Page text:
Save81’s Environmental Nihilism

Of all the lies, half-truths, and obfuscations being peddled by the most recent iteration of the Save81 crowd, the biggest whopper might be their contention that I81 is good for the environment and that making it bigger will decrease greenhouse gas emissions. This is laughably wrong, but it’s helpful to have the opportunity to explain exactly how tearing down the viaduct and building the Community Grid will help in the fight against climate change, and to expose how bankrupt Save81’s version of “environmentalism” is.

Save81’s basic argument is this: the best way to reduce greenhouse gas emissions from cars (America’s #1 source of climate pollution) is to let them drive as fast as possible while making sure they have to brake as little as possible because cars get better gas-mileage on uncongested freeways than they do on local streets. Therefore, they claim, building a newer bigger viaduct is the environmentally friendly option because it will let cars drive faster.

This is wrong-headed for so many reasons (induced demand congests highways after they’re widened, eliminating any emissions “savings” per trip, for instance), but the main issue is that Save81 fails to account for how tearing down the viaduct and building the Community Grid will give people more and better options when they choose where to live, and those choices will reduce greenhouse gas emissions by taking cars off the highway and eliminating many car trips entirely.

Highways cause more driving by destroying the centers of communities and spurring suburban sprawl. Transportation is America’s #1 source of climate pollution because our interstate highway system has demolished walkable, bikeable, transit-oriented neighborhoods and replaced them with car-dependent sprawl in metropolitan areas across the county.

A neighborhood paved over

Tear down I81, and Syracuse will become a more environmentally sustainable community by giving more people the option of living in neighborhoods with more sustainable—and more freeing—transportation options. The viaduct takes up so much space—and blights so much more—in the very center of town where thousands of people used to live, and where thousands more want to live now. This spot is smack dab in the middle of the region’s biggest, densest job center. It’s an area served by decent public transportation, an area where it is very possible to get around without firing up an internal combustion engine (and even if someone did drive from McBride Street to Harrison Street for work everyday, they’d still emit less carbon than if they started their trip in Manlius).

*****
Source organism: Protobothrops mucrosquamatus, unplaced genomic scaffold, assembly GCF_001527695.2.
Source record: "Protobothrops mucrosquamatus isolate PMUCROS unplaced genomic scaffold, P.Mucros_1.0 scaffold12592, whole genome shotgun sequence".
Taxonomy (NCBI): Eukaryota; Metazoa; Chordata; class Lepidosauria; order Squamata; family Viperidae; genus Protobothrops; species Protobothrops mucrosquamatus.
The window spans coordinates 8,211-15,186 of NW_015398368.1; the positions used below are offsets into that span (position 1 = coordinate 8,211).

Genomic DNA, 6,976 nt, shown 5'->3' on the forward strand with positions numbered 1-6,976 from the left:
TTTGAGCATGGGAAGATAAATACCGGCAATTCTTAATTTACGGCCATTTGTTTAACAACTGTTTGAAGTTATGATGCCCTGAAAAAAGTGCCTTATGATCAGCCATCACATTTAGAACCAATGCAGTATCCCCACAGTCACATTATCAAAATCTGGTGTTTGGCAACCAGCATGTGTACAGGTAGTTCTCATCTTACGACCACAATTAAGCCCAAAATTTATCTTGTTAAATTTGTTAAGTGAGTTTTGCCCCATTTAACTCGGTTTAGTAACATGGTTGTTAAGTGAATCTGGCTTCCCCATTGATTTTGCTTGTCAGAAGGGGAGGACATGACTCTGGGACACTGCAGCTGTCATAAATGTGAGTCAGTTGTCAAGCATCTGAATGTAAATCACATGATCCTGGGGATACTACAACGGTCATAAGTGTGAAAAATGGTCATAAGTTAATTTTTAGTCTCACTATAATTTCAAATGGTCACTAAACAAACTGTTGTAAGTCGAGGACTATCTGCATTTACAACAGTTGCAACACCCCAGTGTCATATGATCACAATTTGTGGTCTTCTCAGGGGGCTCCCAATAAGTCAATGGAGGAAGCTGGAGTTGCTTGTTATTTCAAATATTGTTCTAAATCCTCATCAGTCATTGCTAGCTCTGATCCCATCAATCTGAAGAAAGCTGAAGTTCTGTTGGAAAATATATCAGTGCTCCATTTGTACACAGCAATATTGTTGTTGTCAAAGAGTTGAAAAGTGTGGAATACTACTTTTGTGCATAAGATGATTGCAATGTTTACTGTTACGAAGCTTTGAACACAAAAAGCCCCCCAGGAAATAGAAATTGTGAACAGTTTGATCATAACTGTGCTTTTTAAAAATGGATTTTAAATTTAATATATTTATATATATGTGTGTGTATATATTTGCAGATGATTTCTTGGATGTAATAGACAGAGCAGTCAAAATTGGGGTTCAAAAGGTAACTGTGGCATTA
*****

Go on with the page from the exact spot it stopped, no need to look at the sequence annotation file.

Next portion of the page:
Tear down the highway, rebuild those thousands of homes, and a lot of people who might otherwise have had to find housing on the sprawling, car-dependent, farm-killing exurban fringe will instead be able to make a life in the walkable, bikeable, transit-oriented city center. That’s how the Community Grid will reduce greenhouse gas emissions and combat climate change.

At root, Save81’s faux-environmentalist argument is built on the cynical belief that we can’t make things better. They say that a once-in-a-generation infrastructure project to shift the geography of transportation and housing in Onondaga County won’t really change anybody’s behavior. They reject the notion that our community has the power to remake itself into a better, more equitable, more sustainable place. Nobody who calls themselves an environmentalist—who’s really committed to combating climate change—should give this kind of environmental nihilism a minute’s thought.